Commercial University Ltd. in New Delhi offers degrees in commerce, one of hundreds of private colleges trying to fill an education gap as India’s growth creates a middle class eager for its children to succeed.
The operation doesn’t have a campus, nor are its degrees recognized by the government. Commercial University, based in a post office building between the capital and the sprawling streets of the old city, is one of more than a dozen institutions labeled as “fake” in an alert on the website of the University Grants Commission, India’s college regulator.
Bogus degrees are a symptom of the crisis in India’s higher education that prompted Prime Minister Manmohan Singh to promise 1,000 new universities and hire S. Ramadorai, former chief of Tata Consultancy Services Ltd., to upgrade the system. Failure to prepare students for India’s new industries risks squandering the nation’s biggest competitive advantage -- the youngest population among the world’s top 10 economies -- and has forced companies led by Infosys Ltd. (INFO) to build their own colleges.
“There is a need to bridge the gap between what is required to do the job and where the education system leaves the students,” said Srikantan “Tan” Moorthy, head of education and research at Infosys, the nation’s second-biggest software company. “Bridging that gap, in our experience, takes quite some effort.”
Singh, Moorthy and overseas universities that want to build campuses in India are running out of time. India needs to add 340 million skilled workers in the next decade if the country is going to lift economic growth to 10 percent, the prime minister said.
“India can reap the demographic dividend of a young population provided the young citizens of the country are educated and possess the skills required for earning a decent livelihood,” Singh said at a skill development conference in January. “There is a significant gap between the requirement and the supply which, unless checked, will constrain our economic growth.”
The government raised spending on education by 24 percent last year to $10.2 billion and plans to add 14 universities, 374 colleges and 20 software engineering institutes. Singh hired Ramadorai, former chief of Asia’s largest software-services provider, to head a panel to advise on ways to improve skill development.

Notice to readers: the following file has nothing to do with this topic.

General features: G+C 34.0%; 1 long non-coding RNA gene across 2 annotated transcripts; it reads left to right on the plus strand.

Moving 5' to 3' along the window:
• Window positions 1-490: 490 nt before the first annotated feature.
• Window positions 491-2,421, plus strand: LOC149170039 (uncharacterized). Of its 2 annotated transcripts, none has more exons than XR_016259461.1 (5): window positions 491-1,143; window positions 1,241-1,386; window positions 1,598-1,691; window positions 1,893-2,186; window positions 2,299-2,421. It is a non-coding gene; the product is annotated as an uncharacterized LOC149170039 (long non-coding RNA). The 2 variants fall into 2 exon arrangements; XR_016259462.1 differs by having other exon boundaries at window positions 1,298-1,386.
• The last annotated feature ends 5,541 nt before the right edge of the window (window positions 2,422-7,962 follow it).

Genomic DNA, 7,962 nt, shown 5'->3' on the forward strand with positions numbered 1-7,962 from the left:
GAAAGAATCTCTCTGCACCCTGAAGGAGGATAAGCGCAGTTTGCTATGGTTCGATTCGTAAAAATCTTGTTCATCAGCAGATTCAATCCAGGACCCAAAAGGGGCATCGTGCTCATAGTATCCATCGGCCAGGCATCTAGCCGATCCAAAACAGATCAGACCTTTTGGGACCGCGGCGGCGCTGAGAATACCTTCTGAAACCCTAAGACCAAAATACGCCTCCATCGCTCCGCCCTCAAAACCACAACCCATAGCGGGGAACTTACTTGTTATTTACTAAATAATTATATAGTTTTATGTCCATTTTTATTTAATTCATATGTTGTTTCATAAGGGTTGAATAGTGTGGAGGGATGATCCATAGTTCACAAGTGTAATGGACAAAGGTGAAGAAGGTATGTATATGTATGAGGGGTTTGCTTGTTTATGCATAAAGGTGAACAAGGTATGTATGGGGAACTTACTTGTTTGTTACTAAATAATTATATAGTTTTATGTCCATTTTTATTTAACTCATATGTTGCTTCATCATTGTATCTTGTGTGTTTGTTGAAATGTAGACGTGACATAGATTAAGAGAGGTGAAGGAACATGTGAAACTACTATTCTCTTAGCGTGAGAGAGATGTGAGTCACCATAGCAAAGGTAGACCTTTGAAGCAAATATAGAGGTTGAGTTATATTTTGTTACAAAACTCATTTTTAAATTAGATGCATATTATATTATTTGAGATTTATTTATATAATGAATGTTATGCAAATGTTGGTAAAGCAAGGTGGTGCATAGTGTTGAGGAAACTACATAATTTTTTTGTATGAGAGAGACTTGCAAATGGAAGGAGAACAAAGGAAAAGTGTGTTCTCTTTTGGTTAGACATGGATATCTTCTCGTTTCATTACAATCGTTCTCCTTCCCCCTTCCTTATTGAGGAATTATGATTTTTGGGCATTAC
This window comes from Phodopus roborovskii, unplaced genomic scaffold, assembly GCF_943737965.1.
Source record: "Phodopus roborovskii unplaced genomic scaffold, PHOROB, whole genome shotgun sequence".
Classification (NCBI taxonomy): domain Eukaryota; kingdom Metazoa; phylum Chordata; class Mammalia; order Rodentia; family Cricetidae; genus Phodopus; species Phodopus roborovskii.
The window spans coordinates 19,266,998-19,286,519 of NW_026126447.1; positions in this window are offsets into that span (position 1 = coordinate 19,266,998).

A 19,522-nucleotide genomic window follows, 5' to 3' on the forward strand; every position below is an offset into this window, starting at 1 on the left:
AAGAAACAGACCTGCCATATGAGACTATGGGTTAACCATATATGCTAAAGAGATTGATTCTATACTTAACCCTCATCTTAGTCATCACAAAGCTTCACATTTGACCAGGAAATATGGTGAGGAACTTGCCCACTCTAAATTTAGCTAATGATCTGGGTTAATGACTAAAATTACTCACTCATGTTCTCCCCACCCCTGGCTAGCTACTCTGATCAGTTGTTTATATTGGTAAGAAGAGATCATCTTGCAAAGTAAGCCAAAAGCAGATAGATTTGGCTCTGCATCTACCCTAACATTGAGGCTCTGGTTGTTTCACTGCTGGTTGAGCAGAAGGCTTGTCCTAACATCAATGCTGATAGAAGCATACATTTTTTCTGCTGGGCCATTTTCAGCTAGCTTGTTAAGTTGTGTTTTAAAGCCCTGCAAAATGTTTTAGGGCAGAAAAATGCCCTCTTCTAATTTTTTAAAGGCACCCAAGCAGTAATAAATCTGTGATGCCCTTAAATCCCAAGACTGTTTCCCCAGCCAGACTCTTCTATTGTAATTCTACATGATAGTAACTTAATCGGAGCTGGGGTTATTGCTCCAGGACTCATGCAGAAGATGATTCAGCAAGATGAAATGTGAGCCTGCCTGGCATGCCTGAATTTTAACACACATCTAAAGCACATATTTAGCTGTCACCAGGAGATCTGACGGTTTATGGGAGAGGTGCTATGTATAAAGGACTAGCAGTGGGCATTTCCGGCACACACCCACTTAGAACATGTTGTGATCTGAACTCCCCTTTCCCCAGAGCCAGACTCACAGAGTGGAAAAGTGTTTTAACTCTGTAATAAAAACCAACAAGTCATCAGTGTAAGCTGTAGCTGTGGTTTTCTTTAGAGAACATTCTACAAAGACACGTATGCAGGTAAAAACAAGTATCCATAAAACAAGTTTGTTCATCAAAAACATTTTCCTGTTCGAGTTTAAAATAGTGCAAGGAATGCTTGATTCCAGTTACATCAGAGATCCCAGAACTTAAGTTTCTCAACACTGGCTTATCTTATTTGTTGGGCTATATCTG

China, which produced a decade of more than 10 percent average growth to become the world’s second-largest economy, had a literacy rate in 2000 of 91 percent for people older than 15, according to the World Bank. Only 63 percent of Indians that age were literate in 2006. The median age of India’s population is 25.1 years, compared with 34.5 years in China, according to data from the United Nations.
India’s higher-education challenge is typified by its top universities -- the seven Indian Institutes of Technology and six Indian Institutes of Management that were set up after independence to provide engineers and administrators. The list has been expanded since the beginning of last decade with seven more IIMs being added and eight new IITs.
These institutes get as many as 50 applicants for each place, compared with 17 at Harvard, even though none are ranked in the world’s top 300 universities by the London-based Times Education Supplement.
Together, the IITs produce only about 9,600 graduates a year -- fewer than Moscow State University -- and many students leave to work abroad. Alumni include Ajit Jain, a potential successor to Warren Buffett at Berkshire Hathaway in Omaha, Nebraska, who went to IIT Kharagpur; and Pepsico Inc. Chief Executive Officer Indra Nooyi who earned an MBA at IIM Calcutta.